• Faster performance – One of the most critical aspects of SASE is the requirement for uninterrupted and immediate access to networks. When implemented correctly, access to your network should be seamless wherever your staff are located

(Image source: Pixabay)

Are there any downsides?

Of course, no cybersecurity or hosting solution is going to be perfect, and there are some disadvantages to SASE. These include:

  • Loss of security diversity – In traditional on-site setups, companies can pick and choose security features from different suppliers. They might select a top of the range firewall from one vendor, but choose a different system to help monitor incoming attacks to the network. Companies lose this diversity with a SASE solution because all security elements are merged into one platform, so you lose a lot of that choice
  • Single point of failure – With all cybersecurity elements linked in a single package, if one part of the service goes down, you could lose everything. You’re wholly reliant on your vendor to protect you from a system shut down. Make sure you do your due diligence on any cloud provider before you sign up, and ensure there are excellent business continuity plans in place in the event of a disaster

Is SASE the right solution for your business?

This will really depend on the needs of your organization. Many growing companies find that a cloud-hosted SASE solution is perfect as it allows for very flexible scalability. Managers can easily add or remove users from the network as and when needed, and it simply takes a phone call to the vendor to increase the required storage space.

Those working globally are starting to rely heavily on this type of wide-area network solution too. Team leaders and executives can rest easy knowing that wherever their employees are in the world, the company has enough network security layers in place to verify them quickly and protect the company’s systems and data.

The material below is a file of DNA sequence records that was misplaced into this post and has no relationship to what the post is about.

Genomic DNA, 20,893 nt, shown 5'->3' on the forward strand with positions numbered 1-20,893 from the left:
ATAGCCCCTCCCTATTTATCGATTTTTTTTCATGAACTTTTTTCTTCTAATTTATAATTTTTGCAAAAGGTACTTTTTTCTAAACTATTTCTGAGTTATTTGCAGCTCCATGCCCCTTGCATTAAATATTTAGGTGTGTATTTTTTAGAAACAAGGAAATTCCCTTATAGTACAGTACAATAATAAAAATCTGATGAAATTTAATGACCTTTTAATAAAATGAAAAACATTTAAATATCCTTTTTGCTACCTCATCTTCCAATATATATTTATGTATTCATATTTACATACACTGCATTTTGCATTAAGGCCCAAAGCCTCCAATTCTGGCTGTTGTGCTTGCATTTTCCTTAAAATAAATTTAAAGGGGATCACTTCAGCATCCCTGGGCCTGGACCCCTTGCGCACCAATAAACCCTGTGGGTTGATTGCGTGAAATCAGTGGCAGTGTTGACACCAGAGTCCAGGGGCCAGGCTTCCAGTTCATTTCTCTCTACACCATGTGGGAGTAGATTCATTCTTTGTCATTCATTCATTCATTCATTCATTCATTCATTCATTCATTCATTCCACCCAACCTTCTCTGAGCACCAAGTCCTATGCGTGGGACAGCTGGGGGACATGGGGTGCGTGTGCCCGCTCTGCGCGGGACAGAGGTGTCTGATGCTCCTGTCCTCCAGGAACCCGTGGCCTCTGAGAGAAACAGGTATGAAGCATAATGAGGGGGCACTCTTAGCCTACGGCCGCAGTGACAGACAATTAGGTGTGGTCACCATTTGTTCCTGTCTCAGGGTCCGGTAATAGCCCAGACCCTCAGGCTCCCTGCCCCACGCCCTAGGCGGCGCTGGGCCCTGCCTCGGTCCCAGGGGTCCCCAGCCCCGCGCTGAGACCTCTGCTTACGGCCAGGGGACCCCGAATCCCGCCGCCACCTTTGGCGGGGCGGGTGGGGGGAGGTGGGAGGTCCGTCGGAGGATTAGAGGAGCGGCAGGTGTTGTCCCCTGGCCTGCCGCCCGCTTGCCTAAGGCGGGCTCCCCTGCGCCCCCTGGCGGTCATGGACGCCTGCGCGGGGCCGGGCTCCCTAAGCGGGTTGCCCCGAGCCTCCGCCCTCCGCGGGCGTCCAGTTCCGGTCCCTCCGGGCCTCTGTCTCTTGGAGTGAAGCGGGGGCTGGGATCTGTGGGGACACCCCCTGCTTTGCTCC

On the other hand, more risk-averse organizations are still attracted to the diversification of security afforded by using multiple different suppliers.

Final thoughts

We think that SASE is something that’s definitely here to stay. With some companies even shifting entirely to remote working and getting rid of office spaces, we’re seeing a revolution in the way networks are managed.

More and more emphasis is being placed on the users, and managers are ultimately realizing that’s where security policies should be focused. Despite a few disadvantages, hosting services are constantly trying to improve security offerings, provide more reliable uptime, and are waged in a constant war with cybercriminals. We’d recommend staying on top of the SASE trend in the coming years if you don’t want to get left behind.

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About the Author

Bibhuranjan

Editorial Officer, technofaq.org I'm an avid tech enthusiast at heart. I like to mug up on new and exciting developments on science and tech and have a deep love for PC gaming. Other hobbies include writing blog posts, music and DIY projects.